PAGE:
Despite an exceedingly dry season and a somewhat disappointing harvest we’ve still managed to forage from a number of native plants. This week I picked anacua (ah-nah-kwah) (Ehretia anacua) berries from a couple of trees heavily laden with the fruit. When I was a kid my grandparents had a large anacua tree on the corner of their lot next to the sidewalk. In the midst of berry production the sidewalk became a slippery mess of squashed berries and, in fact, the cement turned yellow-red until the rains came to wash the residue away in late May or early June. My cousins and I would gather under that anacua tree picking and eating the fresh berries and all of us became connoisseurs of sorts in differentiating taste variances as the berries ripened from deep yellow to dark red. Yellow berries have a slight tartness while red berries are the sweetest. Depending on palate particularities one of us might concentrate on yellow while another might dally more in the reds.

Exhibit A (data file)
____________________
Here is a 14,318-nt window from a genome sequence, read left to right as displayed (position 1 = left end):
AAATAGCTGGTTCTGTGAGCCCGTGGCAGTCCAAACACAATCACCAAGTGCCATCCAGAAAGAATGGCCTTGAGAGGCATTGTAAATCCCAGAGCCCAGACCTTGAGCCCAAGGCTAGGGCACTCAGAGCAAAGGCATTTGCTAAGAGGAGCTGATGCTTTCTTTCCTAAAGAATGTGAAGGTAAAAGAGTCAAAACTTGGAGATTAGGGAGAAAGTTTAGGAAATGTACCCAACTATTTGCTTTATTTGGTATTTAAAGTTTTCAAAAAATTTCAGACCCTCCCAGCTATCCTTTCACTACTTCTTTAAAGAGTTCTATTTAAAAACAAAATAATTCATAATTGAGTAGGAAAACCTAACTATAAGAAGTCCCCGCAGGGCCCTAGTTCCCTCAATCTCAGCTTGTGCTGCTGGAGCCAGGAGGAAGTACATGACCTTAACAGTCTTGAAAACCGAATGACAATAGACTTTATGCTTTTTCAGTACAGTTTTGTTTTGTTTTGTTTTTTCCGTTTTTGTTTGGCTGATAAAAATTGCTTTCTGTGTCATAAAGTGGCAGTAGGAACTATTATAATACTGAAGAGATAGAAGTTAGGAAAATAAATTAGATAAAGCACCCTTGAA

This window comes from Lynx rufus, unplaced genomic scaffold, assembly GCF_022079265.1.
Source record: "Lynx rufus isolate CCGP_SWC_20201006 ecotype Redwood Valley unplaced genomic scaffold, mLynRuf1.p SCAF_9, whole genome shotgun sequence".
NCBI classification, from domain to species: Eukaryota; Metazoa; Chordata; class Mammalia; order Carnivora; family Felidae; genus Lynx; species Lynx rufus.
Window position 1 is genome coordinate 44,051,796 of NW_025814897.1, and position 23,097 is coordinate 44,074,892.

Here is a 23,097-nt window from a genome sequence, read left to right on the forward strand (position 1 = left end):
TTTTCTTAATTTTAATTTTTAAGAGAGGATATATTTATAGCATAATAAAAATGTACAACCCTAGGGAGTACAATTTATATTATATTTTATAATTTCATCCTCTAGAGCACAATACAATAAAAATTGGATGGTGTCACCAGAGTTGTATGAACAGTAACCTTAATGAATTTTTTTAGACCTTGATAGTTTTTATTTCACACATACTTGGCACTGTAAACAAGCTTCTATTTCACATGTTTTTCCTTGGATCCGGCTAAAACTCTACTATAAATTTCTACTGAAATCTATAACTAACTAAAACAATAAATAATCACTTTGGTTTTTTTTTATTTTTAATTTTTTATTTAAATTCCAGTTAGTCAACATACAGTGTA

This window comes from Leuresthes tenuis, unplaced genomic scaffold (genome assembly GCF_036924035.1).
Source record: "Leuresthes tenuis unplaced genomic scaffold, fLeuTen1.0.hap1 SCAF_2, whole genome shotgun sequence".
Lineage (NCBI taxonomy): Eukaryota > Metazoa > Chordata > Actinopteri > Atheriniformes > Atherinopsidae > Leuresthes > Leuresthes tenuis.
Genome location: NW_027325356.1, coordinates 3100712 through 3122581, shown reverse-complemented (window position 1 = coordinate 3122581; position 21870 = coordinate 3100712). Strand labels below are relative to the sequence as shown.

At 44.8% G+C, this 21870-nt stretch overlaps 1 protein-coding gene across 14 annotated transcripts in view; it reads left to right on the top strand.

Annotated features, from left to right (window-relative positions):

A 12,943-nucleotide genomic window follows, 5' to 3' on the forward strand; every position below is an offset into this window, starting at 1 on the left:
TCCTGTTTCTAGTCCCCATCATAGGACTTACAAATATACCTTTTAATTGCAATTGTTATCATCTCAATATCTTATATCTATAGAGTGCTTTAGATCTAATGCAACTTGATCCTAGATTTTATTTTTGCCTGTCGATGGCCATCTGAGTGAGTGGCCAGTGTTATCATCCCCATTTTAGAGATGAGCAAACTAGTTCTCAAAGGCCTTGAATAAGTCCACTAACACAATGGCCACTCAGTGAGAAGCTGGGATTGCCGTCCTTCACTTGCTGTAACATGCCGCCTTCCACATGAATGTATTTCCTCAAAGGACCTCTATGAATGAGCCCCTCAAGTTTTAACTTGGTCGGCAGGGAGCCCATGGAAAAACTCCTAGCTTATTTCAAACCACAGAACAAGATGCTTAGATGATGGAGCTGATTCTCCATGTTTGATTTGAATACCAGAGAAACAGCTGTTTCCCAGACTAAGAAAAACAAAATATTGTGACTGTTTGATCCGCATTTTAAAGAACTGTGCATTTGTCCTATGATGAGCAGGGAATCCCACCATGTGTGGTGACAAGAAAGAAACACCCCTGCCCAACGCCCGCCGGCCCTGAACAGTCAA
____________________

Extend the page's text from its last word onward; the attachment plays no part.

Anacua berries are about the size of a pea. They contain a small seed that aficionados separate from the pulp using the tried and true tongue-and-tooth manipulation method. Skilled anacua berry eaters can handle several berries at once maintaining a constant seed from pulp severance with near simultaneous mouth to ground jettison all the while plucking new berries from the tree. When kids congregate to pick anacua berries the immediate area becomes reminiscent of a group of cedar waxwings or maybe even parakeets clustered for a feast. Yakking, eating, spitting out seeds; afterwards, a ground littered with seeds, footprints, and a cleanup crew of hordes of sugar ants.
DISTRIBUTION MAP OF THE ANACUA TREE